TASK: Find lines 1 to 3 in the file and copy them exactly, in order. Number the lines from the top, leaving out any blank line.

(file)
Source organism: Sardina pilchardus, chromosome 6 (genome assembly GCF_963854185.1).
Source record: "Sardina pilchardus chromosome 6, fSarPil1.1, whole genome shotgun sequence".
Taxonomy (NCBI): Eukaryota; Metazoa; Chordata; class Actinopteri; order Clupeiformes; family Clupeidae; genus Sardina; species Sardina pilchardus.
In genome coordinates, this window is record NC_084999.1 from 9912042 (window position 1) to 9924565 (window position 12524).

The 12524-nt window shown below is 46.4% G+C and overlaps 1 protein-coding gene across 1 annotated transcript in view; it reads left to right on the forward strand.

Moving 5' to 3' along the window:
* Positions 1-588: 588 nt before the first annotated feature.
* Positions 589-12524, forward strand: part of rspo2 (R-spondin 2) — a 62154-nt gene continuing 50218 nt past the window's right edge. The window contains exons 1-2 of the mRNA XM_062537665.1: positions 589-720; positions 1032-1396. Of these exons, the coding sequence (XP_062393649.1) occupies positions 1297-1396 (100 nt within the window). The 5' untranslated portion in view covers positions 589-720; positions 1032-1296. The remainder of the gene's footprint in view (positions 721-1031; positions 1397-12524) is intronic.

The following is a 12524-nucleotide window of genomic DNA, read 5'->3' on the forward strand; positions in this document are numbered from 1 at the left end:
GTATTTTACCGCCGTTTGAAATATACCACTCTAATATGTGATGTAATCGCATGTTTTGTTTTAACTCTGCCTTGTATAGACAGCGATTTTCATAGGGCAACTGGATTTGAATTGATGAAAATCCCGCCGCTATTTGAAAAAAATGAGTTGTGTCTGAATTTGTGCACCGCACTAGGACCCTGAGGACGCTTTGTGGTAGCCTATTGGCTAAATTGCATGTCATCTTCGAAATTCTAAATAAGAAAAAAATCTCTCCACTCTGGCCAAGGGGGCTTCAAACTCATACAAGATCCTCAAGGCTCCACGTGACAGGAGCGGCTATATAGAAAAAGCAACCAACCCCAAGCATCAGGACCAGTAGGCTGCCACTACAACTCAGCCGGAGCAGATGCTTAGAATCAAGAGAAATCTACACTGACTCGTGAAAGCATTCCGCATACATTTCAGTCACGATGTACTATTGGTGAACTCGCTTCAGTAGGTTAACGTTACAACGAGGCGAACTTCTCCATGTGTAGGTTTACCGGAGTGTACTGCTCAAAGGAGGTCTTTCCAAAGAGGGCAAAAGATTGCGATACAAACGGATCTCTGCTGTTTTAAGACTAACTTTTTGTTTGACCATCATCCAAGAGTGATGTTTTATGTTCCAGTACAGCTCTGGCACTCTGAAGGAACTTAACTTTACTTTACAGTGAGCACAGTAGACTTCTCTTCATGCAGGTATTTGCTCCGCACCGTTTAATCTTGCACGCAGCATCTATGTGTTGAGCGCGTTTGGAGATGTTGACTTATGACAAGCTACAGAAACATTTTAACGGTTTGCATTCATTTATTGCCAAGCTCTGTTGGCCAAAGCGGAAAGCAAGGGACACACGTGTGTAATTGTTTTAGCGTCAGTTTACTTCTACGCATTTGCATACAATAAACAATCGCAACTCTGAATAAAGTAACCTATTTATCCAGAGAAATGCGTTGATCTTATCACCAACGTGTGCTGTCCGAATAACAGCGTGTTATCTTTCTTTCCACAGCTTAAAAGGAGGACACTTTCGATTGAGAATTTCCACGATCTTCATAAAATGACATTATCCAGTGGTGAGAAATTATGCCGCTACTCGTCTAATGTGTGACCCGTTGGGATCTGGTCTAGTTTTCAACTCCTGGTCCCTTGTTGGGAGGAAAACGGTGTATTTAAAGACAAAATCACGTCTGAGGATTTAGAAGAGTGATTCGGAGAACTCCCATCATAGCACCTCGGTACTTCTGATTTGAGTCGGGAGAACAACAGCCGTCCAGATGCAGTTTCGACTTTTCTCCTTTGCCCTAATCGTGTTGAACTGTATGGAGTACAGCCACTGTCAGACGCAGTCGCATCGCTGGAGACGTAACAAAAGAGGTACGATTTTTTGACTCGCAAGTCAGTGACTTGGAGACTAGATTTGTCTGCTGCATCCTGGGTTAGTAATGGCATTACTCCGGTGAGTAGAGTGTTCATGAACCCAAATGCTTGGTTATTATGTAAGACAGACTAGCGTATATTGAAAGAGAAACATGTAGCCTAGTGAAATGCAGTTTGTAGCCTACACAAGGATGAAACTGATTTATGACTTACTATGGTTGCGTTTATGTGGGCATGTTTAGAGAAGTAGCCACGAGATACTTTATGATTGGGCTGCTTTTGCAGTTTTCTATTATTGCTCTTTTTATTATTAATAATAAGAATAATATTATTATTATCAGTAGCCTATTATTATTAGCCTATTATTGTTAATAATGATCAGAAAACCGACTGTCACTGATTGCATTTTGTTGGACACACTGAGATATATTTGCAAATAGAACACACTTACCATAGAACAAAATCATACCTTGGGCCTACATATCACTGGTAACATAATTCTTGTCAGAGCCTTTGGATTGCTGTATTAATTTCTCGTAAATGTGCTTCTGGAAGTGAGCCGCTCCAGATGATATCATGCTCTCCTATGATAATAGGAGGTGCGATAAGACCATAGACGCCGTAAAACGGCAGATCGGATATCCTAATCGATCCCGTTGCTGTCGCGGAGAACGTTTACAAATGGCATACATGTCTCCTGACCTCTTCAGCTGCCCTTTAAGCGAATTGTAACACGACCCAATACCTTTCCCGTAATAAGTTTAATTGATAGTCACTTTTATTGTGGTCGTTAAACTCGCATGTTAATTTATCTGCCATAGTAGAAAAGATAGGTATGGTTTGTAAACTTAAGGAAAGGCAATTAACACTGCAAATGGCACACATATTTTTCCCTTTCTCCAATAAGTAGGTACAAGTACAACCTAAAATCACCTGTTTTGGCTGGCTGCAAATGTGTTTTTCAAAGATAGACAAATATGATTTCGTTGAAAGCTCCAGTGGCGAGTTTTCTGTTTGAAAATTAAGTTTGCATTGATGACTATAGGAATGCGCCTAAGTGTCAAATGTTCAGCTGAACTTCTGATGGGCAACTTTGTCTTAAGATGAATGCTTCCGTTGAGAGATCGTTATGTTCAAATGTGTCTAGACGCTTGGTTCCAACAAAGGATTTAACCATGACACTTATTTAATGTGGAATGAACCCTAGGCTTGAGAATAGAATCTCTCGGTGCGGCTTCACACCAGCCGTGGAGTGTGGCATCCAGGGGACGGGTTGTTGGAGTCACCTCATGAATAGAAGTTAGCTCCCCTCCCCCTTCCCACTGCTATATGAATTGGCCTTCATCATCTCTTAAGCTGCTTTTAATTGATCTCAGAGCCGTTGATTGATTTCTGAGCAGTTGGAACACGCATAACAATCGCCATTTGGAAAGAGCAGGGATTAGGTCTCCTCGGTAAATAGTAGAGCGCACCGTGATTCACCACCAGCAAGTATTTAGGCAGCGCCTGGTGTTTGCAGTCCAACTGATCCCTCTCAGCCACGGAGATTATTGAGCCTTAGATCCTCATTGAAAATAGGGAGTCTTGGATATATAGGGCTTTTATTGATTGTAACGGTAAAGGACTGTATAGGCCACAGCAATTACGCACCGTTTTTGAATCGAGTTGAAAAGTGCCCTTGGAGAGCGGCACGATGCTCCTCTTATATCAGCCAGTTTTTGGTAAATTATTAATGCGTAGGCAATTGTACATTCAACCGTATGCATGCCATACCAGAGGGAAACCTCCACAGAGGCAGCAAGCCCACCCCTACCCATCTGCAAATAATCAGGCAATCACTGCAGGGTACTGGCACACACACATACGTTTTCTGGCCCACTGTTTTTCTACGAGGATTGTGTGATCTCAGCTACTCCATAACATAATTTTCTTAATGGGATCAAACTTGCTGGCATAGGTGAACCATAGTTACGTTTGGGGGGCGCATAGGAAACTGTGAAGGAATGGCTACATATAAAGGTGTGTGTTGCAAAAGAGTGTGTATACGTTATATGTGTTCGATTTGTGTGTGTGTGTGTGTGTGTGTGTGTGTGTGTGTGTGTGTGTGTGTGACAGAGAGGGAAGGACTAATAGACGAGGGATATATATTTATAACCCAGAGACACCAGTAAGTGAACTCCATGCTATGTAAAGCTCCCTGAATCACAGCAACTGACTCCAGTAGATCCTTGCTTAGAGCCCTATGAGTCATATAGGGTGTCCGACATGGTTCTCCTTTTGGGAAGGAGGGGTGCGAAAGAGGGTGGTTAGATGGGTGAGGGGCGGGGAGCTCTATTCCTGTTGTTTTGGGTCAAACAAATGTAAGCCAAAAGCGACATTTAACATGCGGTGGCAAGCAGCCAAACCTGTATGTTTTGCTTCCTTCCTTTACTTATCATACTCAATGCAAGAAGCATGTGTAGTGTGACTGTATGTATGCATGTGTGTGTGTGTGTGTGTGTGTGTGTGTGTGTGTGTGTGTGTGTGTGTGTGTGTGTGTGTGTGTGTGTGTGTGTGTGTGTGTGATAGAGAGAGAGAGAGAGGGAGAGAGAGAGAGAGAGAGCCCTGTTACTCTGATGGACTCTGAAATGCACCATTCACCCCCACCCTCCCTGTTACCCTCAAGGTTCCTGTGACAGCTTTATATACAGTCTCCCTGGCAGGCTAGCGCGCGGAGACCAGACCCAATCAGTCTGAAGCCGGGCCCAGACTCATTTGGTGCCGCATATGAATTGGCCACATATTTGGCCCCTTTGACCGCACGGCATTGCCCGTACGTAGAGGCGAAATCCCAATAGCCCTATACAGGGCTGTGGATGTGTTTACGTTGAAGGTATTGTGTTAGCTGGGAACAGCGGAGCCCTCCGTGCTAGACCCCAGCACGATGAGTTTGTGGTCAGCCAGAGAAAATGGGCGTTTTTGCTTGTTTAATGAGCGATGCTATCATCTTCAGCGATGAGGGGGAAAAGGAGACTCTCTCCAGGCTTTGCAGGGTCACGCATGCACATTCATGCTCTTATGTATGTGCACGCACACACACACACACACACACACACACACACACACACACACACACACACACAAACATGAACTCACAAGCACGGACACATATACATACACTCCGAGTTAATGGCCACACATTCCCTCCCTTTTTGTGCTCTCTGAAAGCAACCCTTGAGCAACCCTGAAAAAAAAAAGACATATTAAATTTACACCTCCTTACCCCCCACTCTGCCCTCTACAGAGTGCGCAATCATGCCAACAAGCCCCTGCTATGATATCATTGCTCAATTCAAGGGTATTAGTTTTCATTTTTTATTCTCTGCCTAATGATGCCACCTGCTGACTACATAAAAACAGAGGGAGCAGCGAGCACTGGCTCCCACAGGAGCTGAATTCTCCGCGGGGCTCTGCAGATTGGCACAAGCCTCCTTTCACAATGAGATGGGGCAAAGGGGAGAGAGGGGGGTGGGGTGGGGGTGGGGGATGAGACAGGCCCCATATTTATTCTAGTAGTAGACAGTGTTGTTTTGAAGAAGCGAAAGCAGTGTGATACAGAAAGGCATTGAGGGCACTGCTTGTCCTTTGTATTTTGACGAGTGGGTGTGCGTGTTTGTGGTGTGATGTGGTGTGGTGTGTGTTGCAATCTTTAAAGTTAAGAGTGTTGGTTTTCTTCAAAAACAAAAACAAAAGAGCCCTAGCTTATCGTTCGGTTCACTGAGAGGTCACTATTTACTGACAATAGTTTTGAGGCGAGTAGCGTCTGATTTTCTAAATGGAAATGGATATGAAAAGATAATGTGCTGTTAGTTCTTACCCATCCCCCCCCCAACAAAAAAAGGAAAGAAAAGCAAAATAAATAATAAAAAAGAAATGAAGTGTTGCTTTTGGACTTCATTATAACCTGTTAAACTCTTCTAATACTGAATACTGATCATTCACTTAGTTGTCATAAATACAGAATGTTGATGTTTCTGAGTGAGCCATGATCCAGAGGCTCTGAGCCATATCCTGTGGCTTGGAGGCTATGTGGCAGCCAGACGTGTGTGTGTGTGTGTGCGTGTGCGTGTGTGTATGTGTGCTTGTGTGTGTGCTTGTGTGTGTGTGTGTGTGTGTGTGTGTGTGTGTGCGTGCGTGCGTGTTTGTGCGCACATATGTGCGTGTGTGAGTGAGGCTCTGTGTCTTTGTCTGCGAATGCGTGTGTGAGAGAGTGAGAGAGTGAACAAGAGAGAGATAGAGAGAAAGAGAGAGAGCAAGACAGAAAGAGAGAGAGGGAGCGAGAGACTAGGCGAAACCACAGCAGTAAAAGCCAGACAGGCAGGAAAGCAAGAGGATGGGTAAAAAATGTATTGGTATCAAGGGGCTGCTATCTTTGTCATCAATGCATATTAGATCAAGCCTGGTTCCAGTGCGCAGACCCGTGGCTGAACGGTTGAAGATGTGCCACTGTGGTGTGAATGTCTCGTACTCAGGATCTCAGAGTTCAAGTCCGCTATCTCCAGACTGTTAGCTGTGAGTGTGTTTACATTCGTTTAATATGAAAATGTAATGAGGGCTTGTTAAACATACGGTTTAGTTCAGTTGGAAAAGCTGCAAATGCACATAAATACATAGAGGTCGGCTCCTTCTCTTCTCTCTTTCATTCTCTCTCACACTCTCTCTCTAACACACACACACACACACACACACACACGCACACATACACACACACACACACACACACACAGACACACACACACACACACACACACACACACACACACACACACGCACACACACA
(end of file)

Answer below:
Source organism: Sardina pilchardus, chromosome 6 (genome assembly GCF_963854185.1).
Source record: "Sardina pilchardus chromosome 6, fSarPil1.1, whole genome shotgun sequence".
Taxonomy (NCBI): Eukaryota; Metazoa; Chordata; class Actinopteri; order Clupeiformes; family Clupeidae; genus Sardina; species Sardina pilchardus.